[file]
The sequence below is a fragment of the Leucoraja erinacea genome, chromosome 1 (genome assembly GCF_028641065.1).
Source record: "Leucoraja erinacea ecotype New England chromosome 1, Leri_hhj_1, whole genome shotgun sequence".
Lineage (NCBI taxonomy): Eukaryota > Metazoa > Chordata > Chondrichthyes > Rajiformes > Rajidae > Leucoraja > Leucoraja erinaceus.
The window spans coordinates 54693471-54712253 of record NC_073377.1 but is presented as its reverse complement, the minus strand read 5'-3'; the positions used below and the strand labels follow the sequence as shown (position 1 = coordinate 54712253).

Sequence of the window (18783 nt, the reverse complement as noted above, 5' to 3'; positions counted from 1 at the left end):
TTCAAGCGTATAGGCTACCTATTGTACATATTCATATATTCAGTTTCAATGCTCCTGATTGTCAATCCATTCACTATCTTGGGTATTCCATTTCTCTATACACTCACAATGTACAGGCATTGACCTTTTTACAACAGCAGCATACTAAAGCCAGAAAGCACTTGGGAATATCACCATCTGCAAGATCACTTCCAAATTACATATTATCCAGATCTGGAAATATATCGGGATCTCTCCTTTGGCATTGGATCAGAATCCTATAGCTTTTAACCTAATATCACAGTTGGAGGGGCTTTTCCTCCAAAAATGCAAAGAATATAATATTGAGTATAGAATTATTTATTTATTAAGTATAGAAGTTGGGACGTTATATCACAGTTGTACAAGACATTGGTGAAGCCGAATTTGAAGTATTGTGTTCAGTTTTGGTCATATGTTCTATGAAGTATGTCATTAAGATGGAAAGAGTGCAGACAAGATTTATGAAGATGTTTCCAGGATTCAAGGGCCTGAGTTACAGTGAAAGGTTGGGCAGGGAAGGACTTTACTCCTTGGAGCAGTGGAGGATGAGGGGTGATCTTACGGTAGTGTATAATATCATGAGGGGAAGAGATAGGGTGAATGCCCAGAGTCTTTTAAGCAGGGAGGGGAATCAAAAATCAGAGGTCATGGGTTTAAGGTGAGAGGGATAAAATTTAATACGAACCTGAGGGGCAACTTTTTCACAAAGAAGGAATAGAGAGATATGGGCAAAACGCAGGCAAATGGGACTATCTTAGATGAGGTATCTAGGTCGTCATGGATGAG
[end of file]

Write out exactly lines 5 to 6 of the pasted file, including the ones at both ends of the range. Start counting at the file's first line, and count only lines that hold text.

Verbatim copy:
Sequence of the window (18783 nt, the reverse complement as noted above, 5' to 3'; positions counted from 1 at the left end):
TTCAAGCGTATAGGCTACCTATTGTACATATTCATATATTCAGTTTCAATGCTCCTGATTGTCAATCCATTCACTATCTTGGGTATTCCATTTCTCTATACACTCACAATGTACAGGCATTGACCTTTTTACAACAGCAGCATACTAAAGCCAGAAAGCACTTGGGAATATCACCATCTGCAAGATCACTTCCAAATTACATATTATCCAGATCTGGAAATATATCGGGATCTCTCCTTTGGCATTGGATCAGAATCCTATAGCTTTTAACCTAATATCACAGTTGGAGGGGCTTTTCCTCCAAAAATGCAAAGAATATAATATTGAGTATAGAATTATTTATTTATTAAGTATAGAAGTTGGGACGTTATATCACAGTTGTACAAGACATTGGTGAAGCCGAATTTGAAGTATTGTGTTCAGTTTTGGTCATATGTTCTATGAAGTATGTCATTAAGATGGAAAGAGTGCAGACAAGATTTATGAAGATGTTTCCAGGATTCAAGGGCCTGAGTTACAGTGAAAGGTTGGGCAGGGAAGGACTTTACTCCTTGGAGCAGTGGAGGATGAGGGGTGATCTTACGGTAGTGTATAATATCATGAGGGGAAGAGATAGGGTGAATGCCCAGAGTCTTTTAAGCAGGGAGGGGAATCAAAAATCAGAGGTCATGGGTTTAAGGTGAGAGGGATAAAATTTAATACGAACCTGAGGGGCAACTTTTTCACAAAGAAGGAATAGAGAGATATGGGCAAAACGCAGGCAAATGGGACTATCTTAGATGAGGTATCTAGGTCGTCATGGATGAG